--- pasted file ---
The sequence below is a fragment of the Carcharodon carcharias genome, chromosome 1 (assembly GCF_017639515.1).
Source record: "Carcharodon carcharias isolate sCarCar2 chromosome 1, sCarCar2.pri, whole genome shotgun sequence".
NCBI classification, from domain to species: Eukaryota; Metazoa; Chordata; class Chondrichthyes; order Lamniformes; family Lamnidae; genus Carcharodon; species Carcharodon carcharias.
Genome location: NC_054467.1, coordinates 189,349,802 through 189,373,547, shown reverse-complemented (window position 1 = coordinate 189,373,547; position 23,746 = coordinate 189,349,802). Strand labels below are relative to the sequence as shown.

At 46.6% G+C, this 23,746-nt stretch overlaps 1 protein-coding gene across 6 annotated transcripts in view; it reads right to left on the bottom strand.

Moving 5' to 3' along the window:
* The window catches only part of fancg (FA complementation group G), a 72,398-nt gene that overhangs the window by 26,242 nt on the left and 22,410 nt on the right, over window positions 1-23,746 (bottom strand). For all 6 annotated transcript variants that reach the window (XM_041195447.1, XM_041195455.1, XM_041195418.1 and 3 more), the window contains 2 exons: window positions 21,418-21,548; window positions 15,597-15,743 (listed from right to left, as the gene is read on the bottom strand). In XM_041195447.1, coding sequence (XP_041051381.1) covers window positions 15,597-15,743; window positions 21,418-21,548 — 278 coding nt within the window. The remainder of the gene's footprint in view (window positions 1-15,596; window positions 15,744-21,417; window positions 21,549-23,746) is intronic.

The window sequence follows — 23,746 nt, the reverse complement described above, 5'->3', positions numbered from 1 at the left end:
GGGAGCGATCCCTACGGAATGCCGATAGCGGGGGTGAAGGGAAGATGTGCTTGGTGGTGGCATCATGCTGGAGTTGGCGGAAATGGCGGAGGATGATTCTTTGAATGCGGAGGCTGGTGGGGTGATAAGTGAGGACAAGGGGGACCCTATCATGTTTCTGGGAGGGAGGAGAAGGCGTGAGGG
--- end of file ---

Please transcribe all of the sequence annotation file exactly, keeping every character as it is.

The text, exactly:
The sequence below is a fragment of the Carcharodon carcharias genome, chromosome 1 (assembly GCF_017639515.1).
Source record: "Carcharodon carcharias isolate sCarCar2 chromosome 1, sCarCar2.pri, whole genome shotgun sequence".
NCBI classification, from domain to species: Eukaryota; Metazoa; Chordata; class Chondrichthyes; order Lamniformes; family Lamnidae; genus Carcharodon; species Carcharodon carcharias.
Genome location: NC_054467.1, coordinates 189,349,802 through 189,373,547, shown reverse-complemented (window position 1 = coordinate 189,373,547; position 23,746 = coordinate 189,349,802). Strand labels below are relative to the sequence as shown.

At 46.6% G+C, this 23,746-nt stretch overlaps 1 protein-coding gene across 6 annotated transcripts in view; it reads right to left on the bottom strand.

Moving 5' to 3' along the window:
* The window catches only part of fancg (FA complementation group G), a 72,398-nt gene that overhangs the window by 26,242 nt on the left and 22,410 nt on the right, over window positions 1-23,746 (bottom strand). For all 6 annotated transcript variants that reach the window (XM_041195447.1, XM_041195455.1, XM_041195418.1 and 3 more), the window contains 2 exons: window positions 21,418-21,548; window positions 15,597-15,743 (listed from right to left, as the gene is read on the bottom strand). In XM_041195447.1, coding sequence (XP_041051381.1) covers window positions 15,597-15,743; window positions 21,418-21,548 — 278 coding nt within the window. The remainder of the gene's footprint in view (window positions 1-15,596; window positions 15,744-21,417; window positions 21,549-23,746) is intronic.

The window sequence follows — 23,746 nt, the reverse complement described above, 5'->3', positions numbered from 1 at the left end:
GGGAGCGATCCCTACGGAATGCCGATAGCGGGGGTGAAGGGAAGATGTGCTTGGTGGTGGCATCATGCTGGAGTTGGCGGAAATGGCGGAGGATGATTCTTTGAATGCGGAGGCTGGTGGGGTGATAAGTGAGGACAAGGGGGACCCTATCATGTTTCTGGGAGGGAGGAGAAGGCGTGAGGG